Cookie banner

This site uses cookies. Select "Block all non-essential cookies" to only allow cookies necessary to display content and enable core site features. Select "Accept all cookies" to also personalize your experience on the site with ads and partner content tailored to your interests, and to allow us to measure the effectiveness of our service.

To learn more, review our Cookie Policy, Privacy Notice and Terms of Use.

clock menu more-arrow no yes mobile

Filed under:

Who Knew That Tanning Was Such a Big Deal in the Healthcare Debate?

New, 1 comment

There’s a tanning bed tax that has had some weird consequences.

Photo: Steven Lawton/Getty Images

Racked is no longer publishing. Thank you to everyone who read our work over the years. The archives will remain available here; for new stories, head over to, where our staff is covering consumer culture for The Goods by Vox. You can also see what we’re up to by signing up here.

Because we are in a very strange time in politics now, there’s some governmental tanning news to talk about that has nothing to do with our unnaturally orange president. The Obamacare health plan included a 10 percent tax for customers who used tanning bed salons. The new and very contentious Republican health plan calls for a repeal to this tax, among many others. While it’s meant to save people from paying taxes in the short term, it could have much longer-term consequences — and possible already has.

And so, in a meeting of the House Committee on Ways and Means yesterday, members of Congress engaged in some surreal conversations about tanning beds.

As reported by Esquire, a Republican representative, Jason Smith of Missouri, at one point suggested that perhaps we should just tax the sun because that causes skin cancer also. He also suggested that the tax was terrible for women, since most tanning salon owners and users are women. (No word on whether the president uses commercial tanning beds.)

The tax had a few different purposes. One purpose was to raise money to help fund Obamacare. According to Forbes, the tanning bed tax was meant to raise $2.7 billion over ten years. Five years into the Obamacare program, however, it had raised less than $500 million total.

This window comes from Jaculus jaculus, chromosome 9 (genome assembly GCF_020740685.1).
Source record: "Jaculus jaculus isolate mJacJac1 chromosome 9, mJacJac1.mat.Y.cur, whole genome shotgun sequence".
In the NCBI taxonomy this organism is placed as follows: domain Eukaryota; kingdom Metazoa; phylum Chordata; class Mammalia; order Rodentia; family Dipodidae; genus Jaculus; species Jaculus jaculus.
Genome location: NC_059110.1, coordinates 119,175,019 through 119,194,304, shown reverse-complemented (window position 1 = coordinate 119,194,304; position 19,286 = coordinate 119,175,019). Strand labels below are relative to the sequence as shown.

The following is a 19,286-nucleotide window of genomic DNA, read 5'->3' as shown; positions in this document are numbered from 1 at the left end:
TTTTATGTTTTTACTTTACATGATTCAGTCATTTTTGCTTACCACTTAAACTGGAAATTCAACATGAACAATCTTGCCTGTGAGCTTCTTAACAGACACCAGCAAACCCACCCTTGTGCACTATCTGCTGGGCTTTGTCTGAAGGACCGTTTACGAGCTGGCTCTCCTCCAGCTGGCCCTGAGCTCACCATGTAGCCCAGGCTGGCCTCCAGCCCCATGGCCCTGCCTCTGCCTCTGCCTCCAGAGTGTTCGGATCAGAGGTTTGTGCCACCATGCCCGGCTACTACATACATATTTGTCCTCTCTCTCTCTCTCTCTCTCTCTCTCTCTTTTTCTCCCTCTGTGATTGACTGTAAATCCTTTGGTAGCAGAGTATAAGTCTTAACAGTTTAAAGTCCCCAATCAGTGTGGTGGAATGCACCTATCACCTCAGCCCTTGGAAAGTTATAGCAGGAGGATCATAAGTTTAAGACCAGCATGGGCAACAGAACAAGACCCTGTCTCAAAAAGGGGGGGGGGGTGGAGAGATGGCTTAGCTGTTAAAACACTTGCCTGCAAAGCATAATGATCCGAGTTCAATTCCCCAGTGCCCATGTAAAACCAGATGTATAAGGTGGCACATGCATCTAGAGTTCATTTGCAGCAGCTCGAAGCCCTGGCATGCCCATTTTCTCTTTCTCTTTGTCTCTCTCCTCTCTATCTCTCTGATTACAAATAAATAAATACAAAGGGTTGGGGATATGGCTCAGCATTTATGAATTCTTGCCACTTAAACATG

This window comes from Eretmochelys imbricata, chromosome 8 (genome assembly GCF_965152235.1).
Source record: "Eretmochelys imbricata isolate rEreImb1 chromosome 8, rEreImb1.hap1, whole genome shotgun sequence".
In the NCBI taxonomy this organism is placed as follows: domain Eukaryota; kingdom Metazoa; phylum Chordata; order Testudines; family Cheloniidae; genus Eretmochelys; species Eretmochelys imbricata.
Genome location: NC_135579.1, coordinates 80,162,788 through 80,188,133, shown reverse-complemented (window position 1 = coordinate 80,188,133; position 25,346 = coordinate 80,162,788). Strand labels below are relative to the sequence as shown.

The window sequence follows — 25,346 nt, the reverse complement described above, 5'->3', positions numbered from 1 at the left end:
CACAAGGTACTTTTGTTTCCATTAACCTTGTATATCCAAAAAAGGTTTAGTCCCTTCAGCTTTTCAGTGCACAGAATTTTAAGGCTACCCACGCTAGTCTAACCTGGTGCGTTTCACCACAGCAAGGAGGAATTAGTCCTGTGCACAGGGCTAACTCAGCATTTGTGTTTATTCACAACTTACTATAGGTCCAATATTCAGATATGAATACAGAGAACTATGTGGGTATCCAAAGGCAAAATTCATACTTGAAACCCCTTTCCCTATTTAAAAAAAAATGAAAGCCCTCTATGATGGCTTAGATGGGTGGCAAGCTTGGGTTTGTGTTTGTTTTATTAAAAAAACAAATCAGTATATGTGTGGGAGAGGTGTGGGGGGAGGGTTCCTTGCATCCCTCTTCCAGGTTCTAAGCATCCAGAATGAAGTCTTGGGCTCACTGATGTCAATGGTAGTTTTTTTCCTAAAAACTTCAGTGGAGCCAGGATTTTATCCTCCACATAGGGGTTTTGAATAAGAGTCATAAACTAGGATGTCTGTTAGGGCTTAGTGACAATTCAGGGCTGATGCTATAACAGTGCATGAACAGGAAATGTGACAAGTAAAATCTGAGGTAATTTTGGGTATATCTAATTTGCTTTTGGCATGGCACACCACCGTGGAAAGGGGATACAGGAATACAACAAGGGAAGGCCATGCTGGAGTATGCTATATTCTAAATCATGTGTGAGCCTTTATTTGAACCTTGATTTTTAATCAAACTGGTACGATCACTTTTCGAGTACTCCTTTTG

Second, it was meant to discourage people from indoor tanning, the same way the cigarette tax is meant to discourage smoking. The data on indoor tanning is pretty clear: It’s bad for you. The Skin Cancer Foundation condemns the practice, and a 2014 study noted that indoor tanning was responsible for more cases of skin cancer than smoking was for lung cancer.

Ever so coincidentally, a study released at the end of February estimates that tanning beds cost $343 million every year in medical bills. While you can’t trace skin cancer to any one instance of sun exposure, the researchers estimated that 263,000 cases of skin cancer in 2015 could be attributed to indoor tanning bed use. So removing a tax on tanning beds, which perhaps will encourage more frequent use, could increase the incidence of skin cancer and, yes, medical and insurance costs.

But indoor tanning has been on the decline. Salon owners have blamed the Obamacare tax for a decrease in business and the closure of 10,000 salons. (Even Snooki spoke out against it.) But the reality is more complicated than that, and likely began before the tax. Because of indoor tanning’s known risks, a lot of states and municipalities started banning them for teens and running campaigns to discourage use by young adults.

Backlash came from the federal level, too: In 2010, the Federal Trade Commission forced indoor tanning salons to stop advertising tanning’s supposed health benefits. In 2014, the Surgeon General called out tanning beds in a “Call to Action” against skin cancer. That same year, the FDA required warnings to be placed on indoor tanning devices. In short, tanning bed salons are hurting largely because of the tanning beds themselves.

It hasn’t helped that the big business of cosmetic self-tanner is growing, thanks to products that are safe alternatives to indoor tanning and look more natural than ever.

So while the taxes collected on tanning salons in five years of Obamacare are barely enough to cover two years’ worth of skin cancer medical costs, letting the tax go could bump medical costs up. Better coverage for preventative care (which has been shown to ultimately save money on healthcare in the long run) and early screening for skin cancer could help.

But by all accounts, the new Republican health plan will actually insure fewer people, meaning they won’t have access to it in the first place. But hey, maybe more tanning bed salons will be able to stay open?

Either way, this new plan may, uh, burn people in the long run.